Coal ash recycling is underway in Wayne County.
This month, Duke Energy began operations at the H.F. Lee Plant in Goldsboro.
There are four coal ash basins at the former coal-fired power plant, and Duke Energy is planning to recycle the over 6 million tons of coal ash left at the site.
Bill Norton is a spokesperson for Duke Energy.
He says this is the second of three coal ash recycling facilities Duke is opening in North Carolina this year.
Once all three facilities are open, Duke will be recycling more coal ash per year than it’s power plants produce in one year.
Coal ash is used to strengthen concrete, and the recycling process removes the unneeded carbon.
Norton says there are misconceptions and misinformation on the coal ash recycling process.
When addressing health concerns about the coal ash recycling, Norton says the process ensures the coal ash “never sees the light of day” as it is transported in pneumatically-sealed, airtight trucks.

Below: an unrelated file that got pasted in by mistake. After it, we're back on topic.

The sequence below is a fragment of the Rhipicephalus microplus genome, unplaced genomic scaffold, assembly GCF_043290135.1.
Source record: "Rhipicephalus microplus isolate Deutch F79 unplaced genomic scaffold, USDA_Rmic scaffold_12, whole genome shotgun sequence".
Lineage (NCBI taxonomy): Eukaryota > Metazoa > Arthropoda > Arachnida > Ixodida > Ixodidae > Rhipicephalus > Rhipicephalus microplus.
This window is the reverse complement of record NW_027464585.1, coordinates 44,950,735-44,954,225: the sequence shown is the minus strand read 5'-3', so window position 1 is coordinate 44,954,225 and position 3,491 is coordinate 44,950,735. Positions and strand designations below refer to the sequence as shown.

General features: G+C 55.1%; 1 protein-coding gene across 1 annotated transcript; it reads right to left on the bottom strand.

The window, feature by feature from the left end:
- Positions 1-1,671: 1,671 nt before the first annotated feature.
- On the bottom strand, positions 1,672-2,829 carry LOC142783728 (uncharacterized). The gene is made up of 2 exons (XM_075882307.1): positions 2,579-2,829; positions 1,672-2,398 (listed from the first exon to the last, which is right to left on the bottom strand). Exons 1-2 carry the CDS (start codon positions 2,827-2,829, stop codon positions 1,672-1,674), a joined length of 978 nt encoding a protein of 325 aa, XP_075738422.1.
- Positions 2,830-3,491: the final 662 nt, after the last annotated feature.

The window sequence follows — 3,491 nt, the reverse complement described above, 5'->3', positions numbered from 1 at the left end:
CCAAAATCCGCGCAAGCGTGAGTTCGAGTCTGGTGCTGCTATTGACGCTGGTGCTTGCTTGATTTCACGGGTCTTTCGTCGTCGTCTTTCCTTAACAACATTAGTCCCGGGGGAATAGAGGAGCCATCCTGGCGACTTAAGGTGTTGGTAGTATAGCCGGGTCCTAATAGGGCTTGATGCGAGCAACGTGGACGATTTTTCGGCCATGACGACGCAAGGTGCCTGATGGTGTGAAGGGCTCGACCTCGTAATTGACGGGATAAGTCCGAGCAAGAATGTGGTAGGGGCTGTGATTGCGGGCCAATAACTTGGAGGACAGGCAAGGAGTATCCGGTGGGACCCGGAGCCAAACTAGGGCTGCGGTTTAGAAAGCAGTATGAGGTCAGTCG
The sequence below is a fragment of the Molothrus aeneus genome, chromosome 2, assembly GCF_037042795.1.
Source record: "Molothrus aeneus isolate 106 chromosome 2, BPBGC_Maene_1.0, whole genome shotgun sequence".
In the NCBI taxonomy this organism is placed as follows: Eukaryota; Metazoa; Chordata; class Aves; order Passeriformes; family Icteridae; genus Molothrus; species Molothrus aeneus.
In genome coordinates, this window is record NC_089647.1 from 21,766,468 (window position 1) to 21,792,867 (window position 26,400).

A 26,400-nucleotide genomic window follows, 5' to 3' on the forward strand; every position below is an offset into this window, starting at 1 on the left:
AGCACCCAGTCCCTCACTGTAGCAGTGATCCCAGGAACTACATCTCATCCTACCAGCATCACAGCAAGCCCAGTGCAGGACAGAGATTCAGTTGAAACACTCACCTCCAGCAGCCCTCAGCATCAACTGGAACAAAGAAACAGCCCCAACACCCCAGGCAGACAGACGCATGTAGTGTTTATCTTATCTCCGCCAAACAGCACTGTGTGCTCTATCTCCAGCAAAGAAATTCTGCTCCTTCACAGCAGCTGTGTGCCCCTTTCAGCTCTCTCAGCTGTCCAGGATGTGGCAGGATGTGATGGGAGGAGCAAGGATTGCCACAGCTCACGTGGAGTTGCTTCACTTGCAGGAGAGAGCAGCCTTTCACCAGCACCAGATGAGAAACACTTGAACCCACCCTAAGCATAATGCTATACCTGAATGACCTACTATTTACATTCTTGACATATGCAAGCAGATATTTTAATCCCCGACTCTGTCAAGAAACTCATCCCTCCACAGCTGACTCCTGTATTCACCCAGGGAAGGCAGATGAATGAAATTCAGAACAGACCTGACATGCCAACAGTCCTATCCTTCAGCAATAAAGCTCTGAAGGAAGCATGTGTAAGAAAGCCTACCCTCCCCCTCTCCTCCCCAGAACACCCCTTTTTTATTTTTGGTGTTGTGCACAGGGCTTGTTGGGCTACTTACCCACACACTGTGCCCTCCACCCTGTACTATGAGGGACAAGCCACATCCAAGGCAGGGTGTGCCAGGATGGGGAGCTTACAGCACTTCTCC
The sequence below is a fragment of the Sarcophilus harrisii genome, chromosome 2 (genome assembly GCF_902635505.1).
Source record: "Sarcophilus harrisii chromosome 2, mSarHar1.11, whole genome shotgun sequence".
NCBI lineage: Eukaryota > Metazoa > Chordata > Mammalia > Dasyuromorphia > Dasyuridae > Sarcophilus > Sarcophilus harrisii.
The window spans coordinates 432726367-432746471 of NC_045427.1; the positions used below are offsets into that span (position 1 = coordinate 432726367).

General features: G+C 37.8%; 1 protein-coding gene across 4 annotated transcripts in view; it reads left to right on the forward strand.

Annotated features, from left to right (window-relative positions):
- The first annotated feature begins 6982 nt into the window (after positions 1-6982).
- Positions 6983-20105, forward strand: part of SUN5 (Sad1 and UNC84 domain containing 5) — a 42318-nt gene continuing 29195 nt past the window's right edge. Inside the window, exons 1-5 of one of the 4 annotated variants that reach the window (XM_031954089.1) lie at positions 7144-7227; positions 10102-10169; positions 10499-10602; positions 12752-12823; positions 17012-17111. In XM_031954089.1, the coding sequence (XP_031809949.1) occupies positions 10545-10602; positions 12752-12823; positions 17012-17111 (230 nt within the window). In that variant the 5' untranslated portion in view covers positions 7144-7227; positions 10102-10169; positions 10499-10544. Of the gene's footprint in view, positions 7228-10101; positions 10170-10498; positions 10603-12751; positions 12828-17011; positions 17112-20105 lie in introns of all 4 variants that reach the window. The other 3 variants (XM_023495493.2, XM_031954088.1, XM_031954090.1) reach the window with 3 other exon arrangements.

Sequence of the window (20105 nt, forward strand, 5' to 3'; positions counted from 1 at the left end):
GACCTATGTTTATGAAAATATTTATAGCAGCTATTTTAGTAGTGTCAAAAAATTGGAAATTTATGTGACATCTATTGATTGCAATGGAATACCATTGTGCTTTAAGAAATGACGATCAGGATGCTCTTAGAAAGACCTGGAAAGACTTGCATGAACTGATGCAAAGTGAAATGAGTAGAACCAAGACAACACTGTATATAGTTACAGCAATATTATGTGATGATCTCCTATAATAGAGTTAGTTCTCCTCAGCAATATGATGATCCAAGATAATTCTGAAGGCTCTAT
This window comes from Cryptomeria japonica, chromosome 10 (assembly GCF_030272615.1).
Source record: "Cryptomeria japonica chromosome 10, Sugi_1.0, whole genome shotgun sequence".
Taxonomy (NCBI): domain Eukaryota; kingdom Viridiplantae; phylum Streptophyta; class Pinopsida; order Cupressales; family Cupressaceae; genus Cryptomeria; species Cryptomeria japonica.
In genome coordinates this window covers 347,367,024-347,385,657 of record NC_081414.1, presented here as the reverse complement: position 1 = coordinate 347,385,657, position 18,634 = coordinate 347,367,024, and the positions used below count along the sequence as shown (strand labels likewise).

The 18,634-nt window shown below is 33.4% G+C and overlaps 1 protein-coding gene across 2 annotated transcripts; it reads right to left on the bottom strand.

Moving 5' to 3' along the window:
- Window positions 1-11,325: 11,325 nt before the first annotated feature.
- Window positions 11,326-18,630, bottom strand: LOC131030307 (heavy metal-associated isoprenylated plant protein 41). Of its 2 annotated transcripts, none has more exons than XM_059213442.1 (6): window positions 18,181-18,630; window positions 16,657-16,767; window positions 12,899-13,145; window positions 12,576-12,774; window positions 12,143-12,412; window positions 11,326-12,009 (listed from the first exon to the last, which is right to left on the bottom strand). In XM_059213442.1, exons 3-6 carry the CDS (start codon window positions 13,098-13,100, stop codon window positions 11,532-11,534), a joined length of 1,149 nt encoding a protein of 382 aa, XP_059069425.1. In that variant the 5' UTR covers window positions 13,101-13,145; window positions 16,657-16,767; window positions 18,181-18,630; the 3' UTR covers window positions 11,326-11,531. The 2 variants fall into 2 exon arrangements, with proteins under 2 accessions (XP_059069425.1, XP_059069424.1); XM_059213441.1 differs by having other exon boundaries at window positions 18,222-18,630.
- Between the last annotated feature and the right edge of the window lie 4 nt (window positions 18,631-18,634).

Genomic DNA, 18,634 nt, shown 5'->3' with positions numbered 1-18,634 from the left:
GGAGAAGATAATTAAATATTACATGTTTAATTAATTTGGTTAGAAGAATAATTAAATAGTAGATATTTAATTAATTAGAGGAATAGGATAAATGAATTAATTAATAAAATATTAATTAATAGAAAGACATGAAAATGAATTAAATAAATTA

Norton says emissions from the recycling facility are a fraction of what was produced when the H.F. Lee Plant was in operation.
He adds that there is a “considerable body of scientific research” on coal ash that runs counter to the claims regarding the health problems it may cause.
Norton says the plant has to stay at a certain level of noise and there will be no odors associated with the coal ash recycling.
The facility will have about 15 full-time employees and 30 truck drivers as well as an additional 15 employees and five drivers who’ll be working on the excavation of the basins.
It may take up to 15 years to completely recycle all of the remaining coal ash at the H.F. Lee Plant.
While Duke Energy says the coal ash recycling is a safe process, some in the Wayne County community are worried about what it might do to the environment. GoldsboroDailyNews.com will have their side of the story this Friday.